The Rhynchosia senna complex is treated as having four species: R. senna and R. azuaensis, confined to South America; R. prostrata, confined to North America; and R. texana, occurring in both North and South America. One new combination, Rhynchosia azuaensis (Grear) B.L. Turner, stat. nov. is proposed. A key to the taxa is provided, along with maps showing their distribution.
Routine identification of Mexican legumes has occasioned the present paper, largely as related to the biosystematics of the Rhynchosia senna species complex as comprehended by Grear (1978), which he treated as having 4 taxa: R. senna (with 3 varieties) and R. prostrata. Using the species precepts of Cronquist (1978), and many others, I treat all of these at the specific level. A key to the taxa concerned follows:
key to species [largely adapted from Grear (1978)]
1. Stipels absent; floral bracts 1.0–1.5 mm long; leaflets 1.0–1.5 times as long as wide; Tamaulipas to Oaxaca 2. R. prostrata
1. Stipels present (rarely not); floral bracts 0.5–1.0 mm long; leaflets (at least some) 1.5–5.0 times as long as wide (rarely not); widespread (2)
2. Calyx 3.0–5.5 mm long; corollas 5–7 mm long; pedicels mostly 1–6 mm long; North and South America, where common and wide spread 4. R. texana
2. Calyx 5–9 mm long; corollas 7–10 mm long; pedicels mostly 6–12 mm long; South America (n Argentina, s Brazil, Paraguay, Ecuador) (3)
3. Pods 7–9 mm wide; stems villous; corolla pale yellow or greenish; Ecuador 1. R. azuaensis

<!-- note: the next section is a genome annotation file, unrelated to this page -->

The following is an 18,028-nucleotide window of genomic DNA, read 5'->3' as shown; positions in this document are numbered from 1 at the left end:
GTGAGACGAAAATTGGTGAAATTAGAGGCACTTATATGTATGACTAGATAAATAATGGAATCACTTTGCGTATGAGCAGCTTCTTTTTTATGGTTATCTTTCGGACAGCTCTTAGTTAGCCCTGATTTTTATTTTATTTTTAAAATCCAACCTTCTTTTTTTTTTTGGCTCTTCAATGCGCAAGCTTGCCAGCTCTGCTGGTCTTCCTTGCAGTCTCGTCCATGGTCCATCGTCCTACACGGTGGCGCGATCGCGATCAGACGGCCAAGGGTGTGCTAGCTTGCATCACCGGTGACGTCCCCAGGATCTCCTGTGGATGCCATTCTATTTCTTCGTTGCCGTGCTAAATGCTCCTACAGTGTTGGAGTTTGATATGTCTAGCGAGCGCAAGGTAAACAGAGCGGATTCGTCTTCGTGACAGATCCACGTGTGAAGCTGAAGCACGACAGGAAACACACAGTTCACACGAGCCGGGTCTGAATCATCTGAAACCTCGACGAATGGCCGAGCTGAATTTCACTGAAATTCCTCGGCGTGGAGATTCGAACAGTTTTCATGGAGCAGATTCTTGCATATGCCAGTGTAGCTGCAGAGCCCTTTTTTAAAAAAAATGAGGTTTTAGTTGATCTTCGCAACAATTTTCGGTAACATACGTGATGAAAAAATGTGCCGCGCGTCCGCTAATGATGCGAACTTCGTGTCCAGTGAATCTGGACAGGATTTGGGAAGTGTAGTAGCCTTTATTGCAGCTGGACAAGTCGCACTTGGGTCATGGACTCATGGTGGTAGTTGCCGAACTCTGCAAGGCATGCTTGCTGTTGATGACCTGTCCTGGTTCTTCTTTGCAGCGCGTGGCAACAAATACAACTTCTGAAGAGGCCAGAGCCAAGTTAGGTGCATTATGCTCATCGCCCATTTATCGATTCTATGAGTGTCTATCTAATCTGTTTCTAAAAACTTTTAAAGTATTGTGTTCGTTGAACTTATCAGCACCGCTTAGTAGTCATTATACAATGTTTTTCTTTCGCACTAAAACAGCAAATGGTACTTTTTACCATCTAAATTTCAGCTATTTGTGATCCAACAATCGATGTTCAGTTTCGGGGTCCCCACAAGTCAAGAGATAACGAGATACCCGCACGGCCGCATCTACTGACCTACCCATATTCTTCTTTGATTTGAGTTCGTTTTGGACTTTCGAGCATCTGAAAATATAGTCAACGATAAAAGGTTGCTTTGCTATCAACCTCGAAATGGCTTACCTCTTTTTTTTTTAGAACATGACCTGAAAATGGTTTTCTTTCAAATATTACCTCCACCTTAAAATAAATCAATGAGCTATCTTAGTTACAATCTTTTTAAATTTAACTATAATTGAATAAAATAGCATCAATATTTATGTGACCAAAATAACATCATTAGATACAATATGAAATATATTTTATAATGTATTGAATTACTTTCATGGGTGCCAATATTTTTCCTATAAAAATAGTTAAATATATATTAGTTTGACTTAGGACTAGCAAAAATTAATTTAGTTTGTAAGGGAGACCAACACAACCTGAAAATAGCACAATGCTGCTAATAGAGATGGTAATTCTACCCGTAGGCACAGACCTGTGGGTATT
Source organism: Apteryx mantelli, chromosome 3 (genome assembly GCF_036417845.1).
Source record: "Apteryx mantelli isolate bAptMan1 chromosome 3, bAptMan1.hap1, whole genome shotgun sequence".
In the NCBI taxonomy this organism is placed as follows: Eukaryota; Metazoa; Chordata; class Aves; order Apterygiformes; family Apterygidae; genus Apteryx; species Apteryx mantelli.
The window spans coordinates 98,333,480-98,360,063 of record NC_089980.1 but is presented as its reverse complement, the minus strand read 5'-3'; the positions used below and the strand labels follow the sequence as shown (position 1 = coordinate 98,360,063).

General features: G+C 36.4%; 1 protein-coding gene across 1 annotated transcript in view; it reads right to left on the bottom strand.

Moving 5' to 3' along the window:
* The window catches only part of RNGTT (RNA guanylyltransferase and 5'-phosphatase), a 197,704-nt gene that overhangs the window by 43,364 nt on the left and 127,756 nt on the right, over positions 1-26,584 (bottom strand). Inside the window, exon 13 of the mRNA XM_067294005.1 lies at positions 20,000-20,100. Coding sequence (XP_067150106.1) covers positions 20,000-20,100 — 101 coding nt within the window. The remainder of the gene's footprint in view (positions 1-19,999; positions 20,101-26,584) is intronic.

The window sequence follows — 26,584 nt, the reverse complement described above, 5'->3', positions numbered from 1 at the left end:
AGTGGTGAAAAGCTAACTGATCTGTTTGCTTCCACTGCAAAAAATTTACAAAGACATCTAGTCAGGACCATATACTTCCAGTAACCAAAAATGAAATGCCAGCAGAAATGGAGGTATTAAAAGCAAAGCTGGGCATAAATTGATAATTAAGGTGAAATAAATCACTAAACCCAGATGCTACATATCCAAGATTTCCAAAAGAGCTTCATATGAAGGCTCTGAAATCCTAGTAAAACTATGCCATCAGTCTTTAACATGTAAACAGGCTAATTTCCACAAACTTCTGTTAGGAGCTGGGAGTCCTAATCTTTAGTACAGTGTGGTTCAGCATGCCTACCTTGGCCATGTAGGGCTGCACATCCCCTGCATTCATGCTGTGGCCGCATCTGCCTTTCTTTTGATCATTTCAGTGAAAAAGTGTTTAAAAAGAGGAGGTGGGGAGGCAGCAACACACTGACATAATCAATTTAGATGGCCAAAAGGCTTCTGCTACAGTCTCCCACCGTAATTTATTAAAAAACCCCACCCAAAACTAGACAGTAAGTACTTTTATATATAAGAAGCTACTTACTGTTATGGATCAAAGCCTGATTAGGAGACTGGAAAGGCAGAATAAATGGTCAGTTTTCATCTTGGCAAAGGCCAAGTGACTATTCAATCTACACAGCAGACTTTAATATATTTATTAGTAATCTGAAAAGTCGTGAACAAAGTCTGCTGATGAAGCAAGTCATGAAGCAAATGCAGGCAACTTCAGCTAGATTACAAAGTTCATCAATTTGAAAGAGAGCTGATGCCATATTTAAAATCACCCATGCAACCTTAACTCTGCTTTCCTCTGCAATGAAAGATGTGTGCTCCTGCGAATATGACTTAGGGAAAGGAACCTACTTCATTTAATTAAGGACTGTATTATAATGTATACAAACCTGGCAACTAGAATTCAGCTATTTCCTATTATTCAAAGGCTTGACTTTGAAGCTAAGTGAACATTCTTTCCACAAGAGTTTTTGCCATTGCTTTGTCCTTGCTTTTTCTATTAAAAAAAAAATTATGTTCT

3. Pods 4–6 mm wide; stems variously pubescent; corollas yellow, tinged to some degree with purples or brown; n Argentina, s Brazil and Paraguay 3. R. senna
1. Rhynchosia azuaensis (Grear) B.L. Turner, stat. nov.
Based upon Rhynchosia senna var. azuaensis Grear, Mem. N.Y. Bot. Gard. 31: 73. 1978.
Type: ECUADOR. Azuay: ‘‘valley of the rio Paute and Cuenca,'' 26 Mar 1945, Camp E-2325. (holotype: NY).
As noted by Grear (1978), this taxon is known by only a single collection. Considering its morphological differentiation (from its presumed closest relative, R. senna), and geographical isolation (Fig. 2), I have little hesitancy in elevating this taxon to specific rank.
Grear provided an excellent sketch of the taxon, noting that it was known only by type material, and that it occurred in the same area as that of the R. texana, but at lower elevations.
2. Rhynchosia prostrata Brandegee, Zoe: 5: 246.1908.
Type: MEXICO. Puebla: ‘‘Esperanza,'' Jan 1907, Purpus 2479. (HOLOTYPE: UC).
As aptly noted by Grear (1978), this is a poorly collected taxon, mostly occurring in the eastern Sierras of Mexico (Fig. 1). Specimens from the state of Tamaulipas differ from those to the south in having, so far as known, non-apiculate leaflets.
3. Rhynchosia senna Gilles ex Hooker, Bot. Misc. Hooker 3: 199. 1833.
Type: ARGENTINA. Cordoba: ‘‘Pampas, in province of Cordova,'' w/o date, Gillies s.n. (LECTOTYPE: K).